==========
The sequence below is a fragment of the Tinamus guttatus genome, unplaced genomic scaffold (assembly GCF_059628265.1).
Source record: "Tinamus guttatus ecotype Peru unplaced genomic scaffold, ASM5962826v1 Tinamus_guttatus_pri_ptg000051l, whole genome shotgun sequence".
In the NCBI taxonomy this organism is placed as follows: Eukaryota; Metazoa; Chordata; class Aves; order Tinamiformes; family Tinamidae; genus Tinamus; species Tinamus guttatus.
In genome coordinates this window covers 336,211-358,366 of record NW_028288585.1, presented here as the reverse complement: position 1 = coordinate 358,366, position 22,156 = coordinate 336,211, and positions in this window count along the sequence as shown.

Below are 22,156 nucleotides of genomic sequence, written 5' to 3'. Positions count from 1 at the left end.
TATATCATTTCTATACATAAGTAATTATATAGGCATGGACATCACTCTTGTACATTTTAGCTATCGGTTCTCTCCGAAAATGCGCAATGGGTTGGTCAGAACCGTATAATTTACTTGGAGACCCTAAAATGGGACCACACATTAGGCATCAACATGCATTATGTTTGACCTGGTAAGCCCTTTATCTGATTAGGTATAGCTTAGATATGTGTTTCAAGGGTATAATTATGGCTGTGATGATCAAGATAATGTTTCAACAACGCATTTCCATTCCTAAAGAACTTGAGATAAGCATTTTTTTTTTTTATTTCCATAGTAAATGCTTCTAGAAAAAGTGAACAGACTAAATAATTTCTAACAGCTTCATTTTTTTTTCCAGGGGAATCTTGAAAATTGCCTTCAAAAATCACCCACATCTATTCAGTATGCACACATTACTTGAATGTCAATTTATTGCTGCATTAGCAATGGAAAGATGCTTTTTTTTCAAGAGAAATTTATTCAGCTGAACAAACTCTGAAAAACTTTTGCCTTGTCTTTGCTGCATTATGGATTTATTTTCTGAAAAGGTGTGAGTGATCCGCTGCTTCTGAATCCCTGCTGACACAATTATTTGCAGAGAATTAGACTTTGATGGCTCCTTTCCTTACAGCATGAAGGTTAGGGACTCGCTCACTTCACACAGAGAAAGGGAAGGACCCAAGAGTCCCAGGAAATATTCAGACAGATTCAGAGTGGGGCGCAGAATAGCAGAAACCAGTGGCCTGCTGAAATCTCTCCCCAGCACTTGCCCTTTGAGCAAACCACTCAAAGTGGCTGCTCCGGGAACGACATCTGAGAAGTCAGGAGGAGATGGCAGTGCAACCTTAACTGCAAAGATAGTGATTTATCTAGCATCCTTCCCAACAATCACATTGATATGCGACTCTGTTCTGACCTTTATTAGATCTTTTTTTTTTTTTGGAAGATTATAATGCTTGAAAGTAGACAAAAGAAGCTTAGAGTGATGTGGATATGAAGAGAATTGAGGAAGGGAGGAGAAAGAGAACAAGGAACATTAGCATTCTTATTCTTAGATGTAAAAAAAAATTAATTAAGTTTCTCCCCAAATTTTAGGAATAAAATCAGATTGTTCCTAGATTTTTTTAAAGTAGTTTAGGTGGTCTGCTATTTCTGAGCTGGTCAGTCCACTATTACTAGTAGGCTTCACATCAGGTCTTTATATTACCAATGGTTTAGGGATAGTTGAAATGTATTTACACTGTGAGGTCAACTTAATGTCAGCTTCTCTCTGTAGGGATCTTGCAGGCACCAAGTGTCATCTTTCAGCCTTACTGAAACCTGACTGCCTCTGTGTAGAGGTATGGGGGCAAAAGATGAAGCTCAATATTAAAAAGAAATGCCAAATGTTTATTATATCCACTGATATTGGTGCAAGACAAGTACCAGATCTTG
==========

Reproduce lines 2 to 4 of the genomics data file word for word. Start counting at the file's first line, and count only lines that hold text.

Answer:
Source record: "Tinamus guttatus ecotype Peru unplaced genomic scaffold, ASM5962826v1 Tinamus_guttatus_pri_ptg000051l, whole genome shotgun sequence".
In the NCBI taxonomy this organism is placed as follows: Eukaryota; Metazoa; Chordata; class Aves; order Tinamiformes; family Tinamidae; genus Tinamus; species Tinamus guttatus.
In genome coordinates this window covers 336,211-358,366 of record NW_028288585.1, presented here as the reverse complement: position 1 = coordinate 358,366, position 22,156 = coordinate 336,211, and positions in this window count along the sequence as shown.